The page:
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Time & Culture


Time & Culture

There are cultural variations in how people understand and use time.  Researchers have found that individuals are divided in two groups in the ways they approach time.  Monochronic individuals are those who prefer to complete one task at a time.  For them, task-oriented time is distinguished from socio-emotional time.  In other words, there is a time to play and a time to work.  These individuals value punctuality, completing tasks and keeping to schedules.  They view time as if it were linear, that is, one event happening at a time.  Examples of monochronic cultures include the US, Israel, Germany and Switzerland.

Polychronic individuals, on the other hand, are more flexible about time schedules; they have no problem integrating task-oriented activities with socio-emotional ones.  For them, maintaining relationships and socializing are more important than accomplishing tasks.  These individuals usually see time in a more holistic manner; in other words, many events may happen at once.  Latin America, the Middle East and Africa are places where polychronic orientation prevails.

The difference in time orientation is reflected in the complaints of US business people conducting business in Saudi Arabia or in Mexico.  A big source of frustration for them is the difficulty in getting through a meeting's agenda.  That is because in these countries meetings begin with an extended socializing time in which time is spent establishing social rapport; something that is seen as a “time waster” in most US businesses.

Something else for a manager in another country to keep in mind is that some cultures value a high context communication style while others value a low context style.  In high context cultures, information is either in the physical context or internalized in the person.  Behavioral rules are implicit, in other words, the context is supposed to give you the cues you need in order to behave appropriately.  In these cultures, members tend to use a more indirect style of communication.  Examples of societies that value this communication style include Japan, Korea, China and many of the Latin American countries.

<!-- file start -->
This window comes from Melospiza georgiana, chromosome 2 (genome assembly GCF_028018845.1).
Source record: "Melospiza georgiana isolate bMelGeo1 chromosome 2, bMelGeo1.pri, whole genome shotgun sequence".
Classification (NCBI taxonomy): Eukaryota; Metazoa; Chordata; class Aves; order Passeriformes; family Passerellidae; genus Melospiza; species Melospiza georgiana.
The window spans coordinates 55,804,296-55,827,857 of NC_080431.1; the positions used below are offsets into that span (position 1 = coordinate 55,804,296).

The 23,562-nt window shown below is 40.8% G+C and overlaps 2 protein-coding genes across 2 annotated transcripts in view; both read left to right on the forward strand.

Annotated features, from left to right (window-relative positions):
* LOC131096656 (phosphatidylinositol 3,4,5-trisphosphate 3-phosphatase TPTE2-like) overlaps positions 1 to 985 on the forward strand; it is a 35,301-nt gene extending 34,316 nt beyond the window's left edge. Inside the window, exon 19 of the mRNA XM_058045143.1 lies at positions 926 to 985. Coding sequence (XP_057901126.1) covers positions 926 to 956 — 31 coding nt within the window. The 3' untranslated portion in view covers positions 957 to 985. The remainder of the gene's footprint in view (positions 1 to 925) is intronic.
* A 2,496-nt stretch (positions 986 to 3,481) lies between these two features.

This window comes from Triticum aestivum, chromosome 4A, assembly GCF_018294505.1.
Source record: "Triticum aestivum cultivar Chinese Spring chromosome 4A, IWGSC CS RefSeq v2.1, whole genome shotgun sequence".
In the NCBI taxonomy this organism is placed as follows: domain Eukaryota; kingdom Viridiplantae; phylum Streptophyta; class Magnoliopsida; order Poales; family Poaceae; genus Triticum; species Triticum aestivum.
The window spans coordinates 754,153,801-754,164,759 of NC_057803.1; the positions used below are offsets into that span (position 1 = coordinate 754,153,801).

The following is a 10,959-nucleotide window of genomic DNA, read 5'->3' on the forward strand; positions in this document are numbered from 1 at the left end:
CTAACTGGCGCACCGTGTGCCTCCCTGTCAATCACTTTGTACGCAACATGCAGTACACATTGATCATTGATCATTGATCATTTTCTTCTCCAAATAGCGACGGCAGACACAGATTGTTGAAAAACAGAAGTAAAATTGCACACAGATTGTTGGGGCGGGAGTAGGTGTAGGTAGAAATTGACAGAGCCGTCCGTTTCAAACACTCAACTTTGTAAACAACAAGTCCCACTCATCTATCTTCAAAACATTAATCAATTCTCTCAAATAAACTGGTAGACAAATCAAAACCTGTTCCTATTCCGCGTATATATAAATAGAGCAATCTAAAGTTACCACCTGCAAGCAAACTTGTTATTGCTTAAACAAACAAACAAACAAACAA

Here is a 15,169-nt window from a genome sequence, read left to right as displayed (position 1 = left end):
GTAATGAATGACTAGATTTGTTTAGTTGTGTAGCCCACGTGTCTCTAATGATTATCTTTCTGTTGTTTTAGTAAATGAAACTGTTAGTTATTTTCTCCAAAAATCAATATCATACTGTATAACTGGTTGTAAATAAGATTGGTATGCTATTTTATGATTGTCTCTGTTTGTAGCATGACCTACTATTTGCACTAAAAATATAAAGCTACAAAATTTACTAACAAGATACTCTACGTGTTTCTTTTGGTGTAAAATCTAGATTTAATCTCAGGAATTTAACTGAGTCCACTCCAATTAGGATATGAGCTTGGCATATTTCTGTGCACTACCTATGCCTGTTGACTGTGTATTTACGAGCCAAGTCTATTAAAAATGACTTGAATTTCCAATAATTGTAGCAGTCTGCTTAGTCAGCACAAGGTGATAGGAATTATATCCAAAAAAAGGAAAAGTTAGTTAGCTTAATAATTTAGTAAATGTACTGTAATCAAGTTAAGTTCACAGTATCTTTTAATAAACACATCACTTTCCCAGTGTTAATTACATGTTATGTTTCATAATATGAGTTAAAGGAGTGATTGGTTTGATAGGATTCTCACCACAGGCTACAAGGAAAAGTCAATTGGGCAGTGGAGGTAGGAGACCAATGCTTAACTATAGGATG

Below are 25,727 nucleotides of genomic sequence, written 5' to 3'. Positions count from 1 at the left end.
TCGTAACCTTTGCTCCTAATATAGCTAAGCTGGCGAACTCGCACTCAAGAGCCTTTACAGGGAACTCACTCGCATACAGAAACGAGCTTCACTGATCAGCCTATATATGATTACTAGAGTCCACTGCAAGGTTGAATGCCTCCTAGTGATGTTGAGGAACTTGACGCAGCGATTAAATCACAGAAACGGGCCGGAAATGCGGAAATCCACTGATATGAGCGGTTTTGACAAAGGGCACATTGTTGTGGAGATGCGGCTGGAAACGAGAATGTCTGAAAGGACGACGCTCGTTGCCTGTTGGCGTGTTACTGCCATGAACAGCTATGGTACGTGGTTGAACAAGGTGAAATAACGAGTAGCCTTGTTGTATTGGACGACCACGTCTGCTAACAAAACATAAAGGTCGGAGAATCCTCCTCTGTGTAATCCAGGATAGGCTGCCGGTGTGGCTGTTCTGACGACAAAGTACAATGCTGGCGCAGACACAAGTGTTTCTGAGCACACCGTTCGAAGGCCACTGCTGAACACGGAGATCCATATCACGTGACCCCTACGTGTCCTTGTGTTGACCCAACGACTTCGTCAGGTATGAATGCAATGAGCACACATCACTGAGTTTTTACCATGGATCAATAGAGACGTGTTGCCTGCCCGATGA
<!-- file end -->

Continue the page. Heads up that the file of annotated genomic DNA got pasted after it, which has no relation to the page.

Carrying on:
In low context cultures, information is part of and conveyed through the verbal context of the communication.  The rules and expectations are explained and discussed; individuals tend to prefer a more direct communication style.  Examples of countries that would prefer this communication style include the United States and most European countries. 


Another cultural dimension to consider is individualism versus collectivism. In individualistic societies, the goals of individuals are valued more highly than the goals of the group.  Individuals are rewarded for behaving independently, making their own plans and working toward achieving their personal goals.  In these societies, individuals are hired and promoted largely based on individual achievement and qualifications.  Examples of individualistic societies include the United States and Northern and Western European countries.

In collectivistic societies, on the other hand, the needs of the group are considered more important than those of the individual.  In these societies, kinship ties are much stronger and may take precedence over expertise over matters of appointments and promotions.  Collectivism is a value in Asian, African as well as South American cultures.

It is obvious from just this brief outline of underlying cultural differences that in order for an international manager to achieve company goals and build successful teams overseas, that communication with co-workers and counterparts requires much more than just a common language.